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Job growth focus of Kasich’s visit
Job growth focus of Kasich’s visit
By SUE REID
SOLON – Gov. John R. Kasich visited Solon’s industrial district Monday to deliver a message to the near 50 in attendance on the need to diversify the state’s economy and create an environment conducive to job creation.
Gov. Kasich shared this message at the global headquarters of the rapidly growing MRI Software on Fountain Parkway. The company entered the ranks of Solon’s top 10 employers when it moved from Highland Hills in May.
A leading developer of property management and accounting software, MRI committed to bringing 230 jobs to Solon by the end of next year and already has surpassed that number. It received a 50 percent job creation grant for 10 years from Solon for bringing jobs and payroll to the city.
MRI, which has 318 employees, also received an Ohio job creation tax credit of 60 percent for eight years.
Software is one area that Gov. Kasich wants to promote in Ohio. “We are thought of as people working in steel mills and building cars. That’s our DNA, but we want to diversify the state with manufacturing and also specialty manufacturing.”
Other “robust areas” in Ohio, he said, are business and financial services, property and casualty insurance companies, and aviation and agriculture, to name a few. The state also leads in health care with hospitals such as the Cleveland Clinic, University Hospital and Ohio State University. In addition, Ohio is starting to invest in energy.
It’s important to diversify Ohio, Gov. Kasich said, “so we are not a one-trick pony. I believe in that.”
While the state is heading in the direction of diversity, he said it has a long way to go because the national economy is anemic. “Ohio is No. 1 in the Midwest in job creation and fourth in the country. I like that, but I’m troubled by the rest of Ohioans who are out of work. We have to have constant upgrades of skills.”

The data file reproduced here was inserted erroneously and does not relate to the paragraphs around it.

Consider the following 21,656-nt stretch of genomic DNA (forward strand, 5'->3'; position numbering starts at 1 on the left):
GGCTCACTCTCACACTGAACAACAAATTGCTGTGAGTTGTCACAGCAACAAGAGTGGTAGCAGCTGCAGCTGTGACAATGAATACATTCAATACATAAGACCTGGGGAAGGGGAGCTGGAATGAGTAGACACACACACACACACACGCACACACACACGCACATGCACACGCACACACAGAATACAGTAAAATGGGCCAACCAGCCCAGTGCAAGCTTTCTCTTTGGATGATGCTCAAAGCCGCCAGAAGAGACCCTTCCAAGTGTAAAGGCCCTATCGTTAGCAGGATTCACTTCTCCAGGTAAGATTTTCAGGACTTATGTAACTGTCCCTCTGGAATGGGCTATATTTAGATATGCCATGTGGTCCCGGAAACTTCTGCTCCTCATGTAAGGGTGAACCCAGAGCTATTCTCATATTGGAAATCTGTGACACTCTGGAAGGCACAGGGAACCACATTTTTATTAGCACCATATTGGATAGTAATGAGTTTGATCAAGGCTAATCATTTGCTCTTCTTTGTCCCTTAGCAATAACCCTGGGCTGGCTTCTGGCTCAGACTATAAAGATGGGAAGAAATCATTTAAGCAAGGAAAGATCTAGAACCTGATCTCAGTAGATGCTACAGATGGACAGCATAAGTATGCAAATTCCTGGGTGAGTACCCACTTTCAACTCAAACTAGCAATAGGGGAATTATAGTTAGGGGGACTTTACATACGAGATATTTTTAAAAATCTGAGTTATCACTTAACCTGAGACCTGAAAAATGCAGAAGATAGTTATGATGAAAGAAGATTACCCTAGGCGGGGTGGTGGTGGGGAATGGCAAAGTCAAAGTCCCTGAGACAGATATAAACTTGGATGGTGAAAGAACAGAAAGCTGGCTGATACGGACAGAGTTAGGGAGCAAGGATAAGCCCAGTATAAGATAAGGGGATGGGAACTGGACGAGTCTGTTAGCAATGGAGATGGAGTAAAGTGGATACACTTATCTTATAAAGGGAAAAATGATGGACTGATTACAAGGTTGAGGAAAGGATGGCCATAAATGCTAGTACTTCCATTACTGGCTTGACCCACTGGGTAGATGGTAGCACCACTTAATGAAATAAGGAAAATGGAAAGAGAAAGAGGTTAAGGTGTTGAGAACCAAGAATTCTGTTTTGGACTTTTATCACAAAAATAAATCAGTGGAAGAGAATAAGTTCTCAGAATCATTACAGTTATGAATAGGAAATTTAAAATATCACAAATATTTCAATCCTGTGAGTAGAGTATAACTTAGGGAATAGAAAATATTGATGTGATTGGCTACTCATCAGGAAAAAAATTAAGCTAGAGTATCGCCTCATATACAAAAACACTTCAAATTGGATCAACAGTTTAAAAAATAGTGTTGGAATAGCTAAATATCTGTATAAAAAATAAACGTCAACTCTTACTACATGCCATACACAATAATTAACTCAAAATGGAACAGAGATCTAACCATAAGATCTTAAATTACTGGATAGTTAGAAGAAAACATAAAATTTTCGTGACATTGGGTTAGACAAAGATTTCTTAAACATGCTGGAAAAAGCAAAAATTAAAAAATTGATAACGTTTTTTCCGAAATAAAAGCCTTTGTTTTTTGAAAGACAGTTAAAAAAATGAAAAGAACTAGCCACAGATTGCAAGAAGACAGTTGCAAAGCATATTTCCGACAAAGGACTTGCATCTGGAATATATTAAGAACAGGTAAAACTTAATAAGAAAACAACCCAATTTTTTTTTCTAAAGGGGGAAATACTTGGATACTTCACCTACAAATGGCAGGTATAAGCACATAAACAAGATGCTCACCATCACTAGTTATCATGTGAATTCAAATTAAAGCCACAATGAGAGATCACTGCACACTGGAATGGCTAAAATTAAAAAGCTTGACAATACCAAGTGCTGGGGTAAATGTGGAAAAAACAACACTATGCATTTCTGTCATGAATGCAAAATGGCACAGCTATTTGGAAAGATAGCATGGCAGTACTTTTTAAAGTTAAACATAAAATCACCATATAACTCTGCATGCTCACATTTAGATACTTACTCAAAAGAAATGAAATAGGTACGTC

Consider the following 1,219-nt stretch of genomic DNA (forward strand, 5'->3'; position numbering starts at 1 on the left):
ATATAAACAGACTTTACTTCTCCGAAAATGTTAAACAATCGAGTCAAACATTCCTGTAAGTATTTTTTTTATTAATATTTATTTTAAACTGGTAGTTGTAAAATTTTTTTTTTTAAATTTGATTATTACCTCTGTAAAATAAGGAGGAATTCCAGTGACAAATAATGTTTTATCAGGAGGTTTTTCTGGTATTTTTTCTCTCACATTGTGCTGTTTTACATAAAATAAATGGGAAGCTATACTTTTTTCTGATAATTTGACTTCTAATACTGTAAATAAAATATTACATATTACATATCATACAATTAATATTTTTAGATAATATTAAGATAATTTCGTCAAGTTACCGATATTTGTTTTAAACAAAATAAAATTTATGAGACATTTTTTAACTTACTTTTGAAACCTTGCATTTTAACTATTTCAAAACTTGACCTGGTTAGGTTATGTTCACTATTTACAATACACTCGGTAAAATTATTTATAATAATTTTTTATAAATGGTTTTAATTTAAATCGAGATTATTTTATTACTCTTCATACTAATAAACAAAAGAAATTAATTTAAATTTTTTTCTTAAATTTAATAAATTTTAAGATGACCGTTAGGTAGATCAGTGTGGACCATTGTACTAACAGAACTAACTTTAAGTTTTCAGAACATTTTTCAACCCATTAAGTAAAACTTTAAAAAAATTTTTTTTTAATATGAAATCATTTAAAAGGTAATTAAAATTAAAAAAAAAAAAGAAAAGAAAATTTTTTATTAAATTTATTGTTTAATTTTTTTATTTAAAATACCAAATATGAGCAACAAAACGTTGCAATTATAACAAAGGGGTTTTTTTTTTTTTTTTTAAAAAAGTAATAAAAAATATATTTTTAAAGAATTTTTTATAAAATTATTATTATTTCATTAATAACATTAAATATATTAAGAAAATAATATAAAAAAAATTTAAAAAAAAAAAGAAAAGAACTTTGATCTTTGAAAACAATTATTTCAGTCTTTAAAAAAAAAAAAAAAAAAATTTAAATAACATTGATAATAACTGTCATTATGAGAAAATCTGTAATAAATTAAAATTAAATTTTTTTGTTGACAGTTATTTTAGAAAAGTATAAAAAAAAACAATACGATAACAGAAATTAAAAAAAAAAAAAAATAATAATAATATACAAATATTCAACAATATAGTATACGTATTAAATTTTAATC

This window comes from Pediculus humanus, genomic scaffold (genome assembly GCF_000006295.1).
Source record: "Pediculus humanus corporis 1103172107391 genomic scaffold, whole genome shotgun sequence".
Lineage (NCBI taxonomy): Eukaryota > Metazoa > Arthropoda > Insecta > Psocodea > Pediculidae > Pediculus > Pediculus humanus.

Gov. Kasich said tax incentives are fine, “but what matters more is that you have predictability.”
“It’s important for Ohio to maintain a good, positive setting, where there’s stability,” he said. “We’ve got everything it takes.”
The governor likened Cleveland to a 7½-foot-tall basketball player who can’t dribble.
“We have the raw talent,” he noted. “Cleveland is a great town and is going to continue to get better.”
MRI Software “represents the kind of company we want to build in this state,” Gov. Kasich said.
In her opening comments, Solon Mayor Susan A. Drucker also commended MRI, calling the business a “valued corporate citizen.”
“Their growth is supported by an economic development partnership with the city,” she said.
David Post, MRI Software’s chief executive officer, said job creation and tax incentives has enabled the growth of the company, founded in 1971 in Cleveland.
“I appreciate all the partnerships and hope MRI is a blueprint of going forward of what public and private partnerships can do,” Mr. Post said.
In other remarks, Gov. Kasich thanked the legislators in attendance for their work to further the state along in job creation. “We have a long way to go, but blue skies are ahead,” he said.
Among those in attendance were state Sen. Thomas F. Patton, state Sen. John J. Eklund and state Rep. Marlene Anielski.
Gov. Kasich introduced Mark D. Kvamme, JobsOhio president and interim chief investment officer. JobsOhio is a non-profit organization to lead Ohio’s job creation efforts and focus on attracting and retaining jobs by using a private-sector approach. Mr. Kvamme, a venture capitalist from the Silicon Valley, called MRI one of Ohio’s “wonderful jewels.”
The state is growing in the area of information technology and needs to continue to do so by working with its universities to ensure people have those necessary capabilities, he said. “Our goal is to create an environment in which this can be done.”
On Tuesday, Gov. Kasich, in commenting on Mr. Kvamme’s decision to step down and be replaced by John Minor, JobsOhio’s managing director, said the state was “lucky to get him and lucky to have had him as long as we did – longer than I could have ever hoped.”
In his closing comments Monday, Gov. Kasich said that instead of defining children by their sports abilities, Ohio should do so by their academic achievements and define their passions early on.
“Our kids are all born with a God-given purpose,” he said. “We want to start having children start thinking about what they want to be and have companies like MRI tell people what they are going to need. We have to get companies to start doing the forecasting. We have to convince companies that when they forecast, they can have a pipeline of qualified workers that can fit” those needs.
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